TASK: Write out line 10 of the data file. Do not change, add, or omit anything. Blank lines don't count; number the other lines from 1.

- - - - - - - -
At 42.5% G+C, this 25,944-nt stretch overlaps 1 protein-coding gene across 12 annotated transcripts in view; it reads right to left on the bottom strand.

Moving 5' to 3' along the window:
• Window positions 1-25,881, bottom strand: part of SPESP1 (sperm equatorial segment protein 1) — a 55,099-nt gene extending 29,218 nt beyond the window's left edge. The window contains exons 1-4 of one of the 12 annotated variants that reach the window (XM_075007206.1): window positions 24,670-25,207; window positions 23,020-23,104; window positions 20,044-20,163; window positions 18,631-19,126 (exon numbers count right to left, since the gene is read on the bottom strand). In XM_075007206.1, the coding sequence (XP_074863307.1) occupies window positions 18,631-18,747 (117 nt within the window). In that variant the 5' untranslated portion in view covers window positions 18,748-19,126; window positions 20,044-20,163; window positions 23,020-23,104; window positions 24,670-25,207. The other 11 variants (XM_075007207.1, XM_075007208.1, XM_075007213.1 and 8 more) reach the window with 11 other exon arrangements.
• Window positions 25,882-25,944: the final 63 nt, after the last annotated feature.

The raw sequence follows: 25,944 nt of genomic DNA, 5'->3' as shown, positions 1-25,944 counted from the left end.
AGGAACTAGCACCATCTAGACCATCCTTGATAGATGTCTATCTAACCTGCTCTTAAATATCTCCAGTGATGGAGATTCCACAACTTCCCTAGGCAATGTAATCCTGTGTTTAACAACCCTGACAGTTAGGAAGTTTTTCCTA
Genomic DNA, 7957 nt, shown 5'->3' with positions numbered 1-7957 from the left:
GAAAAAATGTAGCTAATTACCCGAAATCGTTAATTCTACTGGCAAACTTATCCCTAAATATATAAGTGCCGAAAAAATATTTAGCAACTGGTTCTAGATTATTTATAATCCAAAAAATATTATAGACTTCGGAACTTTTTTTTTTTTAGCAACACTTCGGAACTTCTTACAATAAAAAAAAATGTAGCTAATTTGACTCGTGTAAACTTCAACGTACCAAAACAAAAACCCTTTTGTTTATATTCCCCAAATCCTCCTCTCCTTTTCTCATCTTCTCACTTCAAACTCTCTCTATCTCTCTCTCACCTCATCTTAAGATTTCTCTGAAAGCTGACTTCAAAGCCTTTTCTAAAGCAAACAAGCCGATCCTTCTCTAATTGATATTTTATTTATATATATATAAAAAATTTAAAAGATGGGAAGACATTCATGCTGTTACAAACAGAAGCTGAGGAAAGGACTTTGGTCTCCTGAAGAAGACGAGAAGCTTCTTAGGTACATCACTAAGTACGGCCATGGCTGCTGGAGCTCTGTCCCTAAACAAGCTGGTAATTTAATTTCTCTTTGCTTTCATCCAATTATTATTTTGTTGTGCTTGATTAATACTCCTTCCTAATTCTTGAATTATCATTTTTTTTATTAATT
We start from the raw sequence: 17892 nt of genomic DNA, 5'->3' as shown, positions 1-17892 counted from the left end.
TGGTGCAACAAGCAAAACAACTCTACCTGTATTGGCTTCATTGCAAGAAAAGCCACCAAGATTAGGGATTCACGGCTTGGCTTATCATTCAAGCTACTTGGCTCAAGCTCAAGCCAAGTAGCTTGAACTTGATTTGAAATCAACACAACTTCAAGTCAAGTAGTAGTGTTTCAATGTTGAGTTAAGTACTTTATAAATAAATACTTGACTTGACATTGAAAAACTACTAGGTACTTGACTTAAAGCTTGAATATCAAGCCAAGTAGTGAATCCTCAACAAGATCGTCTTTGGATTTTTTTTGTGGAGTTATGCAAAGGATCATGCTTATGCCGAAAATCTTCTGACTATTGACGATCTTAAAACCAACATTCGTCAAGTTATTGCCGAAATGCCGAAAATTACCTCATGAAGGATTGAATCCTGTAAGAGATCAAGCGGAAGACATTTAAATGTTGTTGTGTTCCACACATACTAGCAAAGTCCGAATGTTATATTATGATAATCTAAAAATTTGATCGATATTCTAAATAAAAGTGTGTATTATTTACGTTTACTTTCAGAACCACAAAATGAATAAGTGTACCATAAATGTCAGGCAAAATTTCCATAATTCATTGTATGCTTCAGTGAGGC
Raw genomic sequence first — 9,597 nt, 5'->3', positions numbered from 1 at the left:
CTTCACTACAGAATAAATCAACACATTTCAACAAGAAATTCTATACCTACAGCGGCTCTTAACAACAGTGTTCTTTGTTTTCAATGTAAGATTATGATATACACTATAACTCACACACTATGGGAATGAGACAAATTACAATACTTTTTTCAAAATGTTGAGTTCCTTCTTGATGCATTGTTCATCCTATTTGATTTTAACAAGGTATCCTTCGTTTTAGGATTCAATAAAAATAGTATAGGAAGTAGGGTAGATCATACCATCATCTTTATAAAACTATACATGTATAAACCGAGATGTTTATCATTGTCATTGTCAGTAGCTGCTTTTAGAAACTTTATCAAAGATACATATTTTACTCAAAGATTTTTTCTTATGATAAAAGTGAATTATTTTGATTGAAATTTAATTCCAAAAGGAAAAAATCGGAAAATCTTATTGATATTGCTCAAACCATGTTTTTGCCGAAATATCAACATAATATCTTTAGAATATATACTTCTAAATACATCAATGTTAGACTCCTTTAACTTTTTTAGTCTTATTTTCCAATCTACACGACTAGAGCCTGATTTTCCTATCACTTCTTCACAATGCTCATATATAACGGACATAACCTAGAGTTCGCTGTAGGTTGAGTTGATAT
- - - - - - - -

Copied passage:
TGGTGCAACAAGCAAAACAACTCTACCTGTATTGGCTTCATTGCAAGAAAAGCCACCAAGATTAGGGATTCACGGCTTGGCTTATCATTCAAGCTACTTGGCTCAAGCTCAAGCCAAGTAGCTTGAACTTGATTTGAAATCAACACAACTTCAAGTCAAGTAGTAGTGTTTCAATGTTGAGTTAAGTACTTTATAAATAAATACTTGACTTGACATTGAAAAACTACTAGGTACTTGACTTAAAGCTTGAATATCAAGCCAAGTAGTGAATCCTCAACAAGATCGTCTTTGGATTTTTTTTGTGGAGTTATGCAAAGGATCATGCTTATGCCGAAAATCTTCTGACTATTGACGATCTTAAAACCAACATTCGTCAAGTTATTGCCGAAATGCCGAAAATTACCTCATGAAGGATTGAATCCTGTAAGAGATCAAGCGGAAGACATTTAAATGTTGTTGTGTTCCACACATACTAGCAAAGTCCGAATGTTATATTATGATAATCTAAAAATTTGATCGATATTCTAAATAAAAGTGTGTATTATTTACGTTTACTTTCAGAACCACAAAATGAATAAGTGTACCATAAATGTCAGGCAAAATTTCCATAATTCATTGTATGCTTCAGTGAGGC